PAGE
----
by Greg King on May 1, 2007 in Cooling
With the summer heat right around the corner, you need to figure out a good way to keep your CPU cool. Has Ultra come to the rescue with their ChillTEC cooler? As the name suggests, it uses a Thermo-electric Chip to help moderate the temperature of your CPU. The big question is though: Is this Totally-Enormous-Cooler worth your $130?
With summer just starting to rear its ugly head, now is the time of year when we figure out if our recent CPU cooler upgrades were a wise investment. As the temperatures go up outside, so do the ambient temperatures in your home. One category that we have spent a lot of time on in the past here at Techgage has been system cooling. In doing so, we have worked with many different types of coolers and in doing that; have built up a decent understanding of how different designs should perform.
One of the latest trends in PC cooling is the mainstream use of peltier coolers. While this isnâ€™t exactly a new technology to the extreme enthusiasts, only recently has this it been made readily available to the everyday overclocker. A testament to the effectiveness of this technology when used correctly can be seen in our reviews of the CoolIT Freezone and Eliminator. Both of these products use the peltier technology and relative to other coolers in their price range, they work incredibly well.
One company wanting to build on this recent surge of peltier popularity is Ultra. More known for their popular power supplies, Ultra actually offers a wide arrange of products. Many of which we have taken looks at here at Techgage in past reviews. Choosing to call it the ChillTEC, Ultra is hoping that this hybrid cooler has what it takes to gain popularity and find its way into enthusiastâ€™s PCs everywhere.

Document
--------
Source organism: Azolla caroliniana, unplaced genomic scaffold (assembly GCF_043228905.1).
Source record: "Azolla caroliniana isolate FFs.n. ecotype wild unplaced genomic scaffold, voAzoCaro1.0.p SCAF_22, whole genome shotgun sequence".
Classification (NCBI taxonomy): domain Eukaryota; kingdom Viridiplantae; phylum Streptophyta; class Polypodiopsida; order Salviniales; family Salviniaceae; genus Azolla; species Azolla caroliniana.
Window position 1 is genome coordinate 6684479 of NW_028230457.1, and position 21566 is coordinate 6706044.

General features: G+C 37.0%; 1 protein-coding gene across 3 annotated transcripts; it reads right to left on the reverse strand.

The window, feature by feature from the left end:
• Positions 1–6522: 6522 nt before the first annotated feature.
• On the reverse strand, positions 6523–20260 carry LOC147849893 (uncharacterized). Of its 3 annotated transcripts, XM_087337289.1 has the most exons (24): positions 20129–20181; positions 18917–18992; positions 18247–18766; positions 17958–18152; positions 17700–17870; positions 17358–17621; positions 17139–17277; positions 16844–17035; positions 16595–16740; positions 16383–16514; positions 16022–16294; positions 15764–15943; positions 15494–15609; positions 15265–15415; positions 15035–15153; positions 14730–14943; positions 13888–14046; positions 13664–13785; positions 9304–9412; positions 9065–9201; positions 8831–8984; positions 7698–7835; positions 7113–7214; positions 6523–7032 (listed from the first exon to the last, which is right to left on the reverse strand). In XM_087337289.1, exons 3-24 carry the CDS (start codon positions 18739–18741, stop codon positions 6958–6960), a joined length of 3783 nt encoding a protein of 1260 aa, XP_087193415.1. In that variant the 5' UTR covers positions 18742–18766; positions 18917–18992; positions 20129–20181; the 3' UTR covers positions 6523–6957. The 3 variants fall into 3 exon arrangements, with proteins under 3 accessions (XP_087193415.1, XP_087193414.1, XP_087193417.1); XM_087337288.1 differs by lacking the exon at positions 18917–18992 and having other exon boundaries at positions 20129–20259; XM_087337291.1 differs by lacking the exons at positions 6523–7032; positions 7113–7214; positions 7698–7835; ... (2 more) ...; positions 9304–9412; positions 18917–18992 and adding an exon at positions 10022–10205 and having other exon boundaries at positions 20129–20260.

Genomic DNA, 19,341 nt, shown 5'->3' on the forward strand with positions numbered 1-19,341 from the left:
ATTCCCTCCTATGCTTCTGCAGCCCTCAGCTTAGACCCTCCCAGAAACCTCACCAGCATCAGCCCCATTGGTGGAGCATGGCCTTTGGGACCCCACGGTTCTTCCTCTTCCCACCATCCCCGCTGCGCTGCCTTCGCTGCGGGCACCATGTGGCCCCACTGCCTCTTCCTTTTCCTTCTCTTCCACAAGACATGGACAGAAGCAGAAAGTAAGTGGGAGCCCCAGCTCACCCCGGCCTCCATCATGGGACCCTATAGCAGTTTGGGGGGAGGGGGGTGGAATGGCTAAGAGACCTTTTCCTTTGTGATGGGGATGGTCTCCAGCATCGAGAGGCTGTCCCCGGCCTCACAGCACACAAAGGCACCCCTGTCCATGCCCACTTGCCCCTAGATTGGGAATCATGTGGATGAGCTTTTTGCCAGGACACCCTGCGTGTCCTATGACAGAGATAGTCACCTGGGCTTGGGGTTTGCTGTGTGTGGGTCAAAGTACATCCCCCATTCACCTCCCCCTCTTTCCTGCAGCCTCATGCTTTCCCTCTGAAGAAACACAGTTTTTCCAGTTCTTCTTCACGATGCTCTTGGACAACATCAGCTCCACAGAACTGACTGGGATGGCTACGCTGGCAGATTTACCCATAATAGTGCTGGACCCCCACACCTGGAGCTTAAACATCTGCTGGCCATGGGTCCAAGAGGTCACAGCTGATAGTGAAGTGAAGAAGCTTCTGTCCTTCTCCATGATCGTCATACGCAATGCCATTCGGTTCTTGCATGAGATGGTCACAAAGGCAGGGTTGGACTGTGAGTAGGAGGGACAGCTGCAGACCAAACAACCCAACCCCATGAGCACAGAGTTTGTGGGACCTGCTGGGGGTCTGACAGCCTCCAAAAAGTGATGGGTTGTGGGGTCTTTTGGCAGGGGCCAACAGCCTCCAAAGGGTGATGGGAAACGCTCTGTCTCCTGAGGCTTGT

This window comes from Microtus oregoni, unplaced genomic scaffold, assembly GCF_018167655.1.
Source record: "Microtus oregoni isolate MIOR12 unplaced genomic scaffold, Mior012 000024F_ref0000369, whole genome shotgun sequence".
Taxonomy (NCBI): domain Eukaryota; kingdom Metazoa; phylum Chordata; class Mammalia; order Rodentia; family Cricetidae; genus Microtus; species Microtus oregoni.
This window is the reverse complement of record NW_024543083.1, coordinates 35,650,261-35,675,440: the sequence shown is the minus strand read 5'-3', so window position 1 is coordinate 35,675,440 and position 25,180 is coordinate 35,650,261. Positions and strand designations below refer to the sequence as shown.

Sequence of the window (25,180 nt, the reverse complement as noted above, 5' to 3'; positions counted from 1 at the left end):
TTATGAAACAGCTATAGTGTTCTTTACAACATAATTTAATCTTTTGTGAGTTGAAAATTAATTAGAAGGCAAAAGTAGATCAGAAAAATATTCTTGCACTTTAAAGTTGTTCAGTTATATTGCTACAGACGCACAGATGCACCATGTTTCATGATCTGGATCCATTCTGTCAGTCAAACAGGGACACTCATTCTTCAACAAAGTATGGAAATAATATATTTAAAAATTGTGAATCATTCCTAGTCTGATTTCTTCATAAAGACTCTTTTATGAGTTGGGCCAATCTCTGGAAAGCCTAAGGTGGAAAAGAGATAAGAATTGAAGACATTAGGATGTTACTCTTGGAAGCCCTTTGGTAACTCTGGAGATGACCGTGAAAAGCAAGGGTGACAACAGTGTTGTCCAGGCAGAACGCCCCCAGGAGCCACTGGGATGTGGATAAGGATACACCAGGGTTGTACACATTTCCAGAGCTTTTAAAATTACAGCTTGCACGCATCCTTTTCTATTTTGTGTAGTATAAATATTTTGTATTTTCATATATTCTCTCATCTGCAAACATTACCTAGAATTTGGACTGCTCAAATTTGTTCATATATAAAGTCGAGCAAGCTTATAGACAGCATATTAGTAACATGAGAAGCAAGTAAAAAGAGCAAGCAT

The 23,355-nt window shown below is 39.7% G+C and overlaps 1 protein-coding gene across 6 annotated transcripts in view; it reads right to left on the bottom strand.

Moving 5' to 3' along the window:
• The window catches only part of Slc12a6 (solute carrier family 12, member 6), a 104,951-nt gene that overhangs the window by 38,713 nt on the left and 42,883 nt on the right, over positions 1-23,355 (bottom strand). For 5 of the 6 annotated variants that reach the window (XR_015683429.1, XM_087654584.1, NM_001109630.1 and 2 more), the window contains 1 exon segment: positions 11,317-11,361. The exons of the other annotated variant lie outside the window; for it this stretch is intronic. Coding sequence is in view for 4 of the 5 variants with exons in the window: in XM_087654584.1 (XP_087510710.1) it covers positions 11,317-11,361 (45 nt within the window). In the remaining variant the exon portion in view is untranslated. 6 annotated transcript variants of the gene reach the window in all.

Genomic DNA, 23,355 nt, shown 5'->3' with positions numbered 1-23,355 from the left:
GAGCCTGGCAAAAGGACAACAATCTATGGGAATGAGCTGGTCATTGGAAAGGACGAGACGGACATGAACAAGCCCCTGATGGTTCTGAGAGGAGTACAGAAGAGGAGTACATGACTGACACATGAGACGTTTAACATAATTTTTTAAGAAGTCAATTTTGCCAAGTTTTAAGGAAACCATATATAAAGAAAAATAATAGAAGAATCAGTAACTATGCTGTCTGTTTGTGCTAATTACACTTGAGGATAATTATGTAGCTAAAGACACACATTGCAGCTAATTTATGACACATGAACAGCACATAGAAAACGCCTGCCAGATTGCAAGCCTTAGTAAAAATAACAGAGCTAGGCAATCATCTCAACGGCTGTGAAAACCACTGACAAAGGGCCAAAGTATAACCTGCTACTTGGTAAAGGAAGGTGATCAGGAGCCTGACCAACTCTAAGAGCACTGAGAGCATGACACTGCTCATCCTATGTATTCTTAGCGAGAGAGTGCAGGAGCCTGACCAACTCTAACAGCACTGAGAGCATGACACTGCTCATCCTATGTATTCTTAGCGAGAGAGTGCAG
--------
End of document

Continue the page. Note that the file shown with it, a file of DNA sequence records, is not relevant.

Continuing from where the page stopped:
Shipping in a rather large box, the colorful package displays a picture of the cooler as well as important information about the ChillTEC.
Once opened, we see that Ultra has shipped the ChillTEC in a protective plastic and foam shell. The unit arrived to our bench unharmed, thanks in part to the secure packaging that Ultra uses.
Ultra has included an assortment of mounting hardware. With the ChillTEC listed as being compatible with all modern mainstream motherboards, the cooler certainly has versatility on itâ€™s side. Included with the ChillTEC is three mounting back plates, one for socket 775, one for AM2 and one for AMDâ€™s K8 line of processors (s939). Ultra has also included a clear plastic piece as well as a black piece of insulating foam that must be placed between the back plate and the motherboard to prevent any possible shorts in connections.
Looking a bit closer at these plates, we see that there are posts on them in different places on each one. These are to be used with the respective socket type and are conveniently labeled on the bottom of the plate itself.
Also included in the kit are various other pieces of hardware that will allow the ChillTEC to be properly mounted onto your socket of choice. There are also four thumb screws with retention springs on them to securely keep the cooler firmly against the CPU. Also included are the necessary cables to connect the ChillTEC to its control unit and a small tube of thermal paste that will not be used in this review.
Moving onto the control module, itâ€™s clear that itâ€™s designed to fit into an empty 5.25â€ drive bay in your PC. Built out of polished aluminum with a brushed black aluminum face, the unit looks bare on the front with only a pair of buttons, one of either side of the display.
Around back, there are three connections for a standard PSU 4-pin Molex connector, the TEC cable as well as for the thermal probe. These will connect to the ChillTEC itself.
Time to take a look at the ChillTEC itself.